Finding that the availability of stamps of Tamil inscriptions in Chennai instead of Mysuru can facilitate academic access to nearly 60% of unpublished inscriptions, the Madras High Court ordered the Union government to establish a separate epigraphy (Tamil) office in Chennai within six months.
Seeking that a center on stamping (printing of an inscription made on inked paper) be set up on the lines of Epigraphy Branch (Arabic and Persian inscriptions) in Nagpur, a division bench comprising Judge N Kirubakaran (since (retired) and Judge M Duraiswamy said: “The inscriptions are the main sources for reconstructing the history of the people, society, economic conditions, religion, water supply system, irrigation, etc. They shed more light on the past history of the Tamils. ”
The court ordered the Ministry of Culture and Archaeological Survey of India (ASI) to transfer all stamps and other related Tamil documents and inscriptions from Mysuru to the Southern Zone Epigraphy Branch, Chennai, or to the proposed separate center in the six months.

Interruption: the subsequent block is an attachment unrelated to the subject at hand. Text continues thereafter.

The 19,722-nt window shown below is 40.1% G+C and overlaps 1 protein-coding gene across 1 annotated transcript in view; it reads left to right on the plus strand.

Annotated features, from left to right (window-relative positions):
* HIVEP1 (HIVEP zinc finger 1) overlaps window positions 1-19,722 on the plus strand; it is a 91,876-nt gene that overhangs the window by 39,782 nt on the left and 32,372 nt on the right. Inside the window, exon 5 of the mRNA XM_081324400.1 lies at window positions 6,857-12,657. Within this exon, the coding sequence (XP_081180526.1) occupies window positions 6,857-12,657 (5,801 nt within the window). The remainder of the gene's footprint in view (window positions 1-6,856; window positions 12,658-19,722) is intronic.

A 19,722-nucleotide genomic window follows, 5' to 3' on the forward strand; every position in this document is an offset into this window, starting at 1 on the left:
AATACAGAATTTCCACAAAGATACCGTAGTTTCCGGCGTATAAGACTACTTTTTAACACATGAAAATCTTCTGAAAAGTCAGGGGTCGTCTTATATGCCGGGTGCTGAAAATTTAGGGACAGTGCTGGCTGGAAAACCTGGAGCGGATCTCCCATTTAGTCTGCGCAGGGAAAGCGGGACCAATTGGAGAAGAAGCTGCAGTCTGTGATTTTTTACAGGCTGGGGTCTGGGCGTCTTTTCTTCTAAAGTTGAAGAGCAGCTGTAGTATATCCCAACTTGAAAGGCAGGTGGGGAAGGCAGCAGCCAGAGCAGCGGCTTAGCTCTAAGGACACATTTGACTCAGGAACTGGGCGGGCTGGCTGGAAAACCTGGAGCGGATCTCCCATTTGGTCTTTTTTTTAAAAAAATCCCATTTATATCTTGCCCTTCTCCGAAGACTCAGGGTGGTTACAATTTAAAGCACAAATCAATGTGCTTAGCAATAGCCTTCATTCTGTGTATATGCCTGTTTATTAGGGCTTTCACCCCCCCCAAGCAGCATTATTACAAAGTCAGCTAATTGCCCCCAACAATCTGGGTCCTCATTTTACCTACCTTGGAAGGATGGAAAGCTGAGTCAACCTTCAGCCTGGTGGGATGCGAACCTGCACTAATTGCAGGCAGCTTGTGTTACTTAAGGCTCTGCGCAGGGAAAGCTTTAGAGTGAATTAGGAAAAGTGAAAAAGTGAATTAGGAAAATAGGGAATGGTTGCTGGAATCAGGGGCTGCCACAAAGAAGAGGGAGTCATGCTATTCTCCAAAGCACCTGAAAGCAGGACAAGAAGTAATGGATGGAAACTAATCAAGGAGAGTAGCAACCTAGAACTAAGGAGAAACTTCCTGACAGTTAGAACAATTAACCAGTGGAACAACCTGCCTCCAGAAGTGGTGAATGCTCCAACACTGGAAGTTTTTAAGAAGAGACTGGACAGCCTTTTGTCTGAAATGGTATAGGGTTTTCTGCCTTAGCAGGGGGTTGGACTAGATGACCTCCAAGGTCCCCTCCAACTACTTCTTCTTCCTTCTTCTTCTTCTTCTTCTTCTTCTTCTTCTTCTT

By instructing ASI to appoint the required number of epigraphists and officials based on the number of inscriptions in each language, the bench asked the state government to provide all the infrastructure for the proposed center.
“The central government and ASI will allocate more funds to the ASI epigraphy division for the research and preservation of stampings and other documents within six months,” added the bench. He also requested the sanction of at least 100 positions in the Epigraphy Division, noting that he only assigned 38 positions to the Epigraphy Division out of 738 positions created and sanctioned for ASI.
Justifying its decision to direct the center’s move to Chennai, the bench said: “A full-fledged office for Tamil inscriptions will solve the problem of new discoveries that have yet to be discovered in remote places in Tamil Nadu and other parts of the country.
New discoveries may be prompted by the Tamil wing of Chennai. Publishing and scanning will be easy in Chennai rather than Mysuru, as all modern technology is available in Chennai to speed up the work.
“The very purpose of the creation of the epigraphic wing in 1887 by ASI under E Hultszch in Chennai would be accomplished by moving Tamil stampings to Chennai, as it was founded by the British”, added the bench.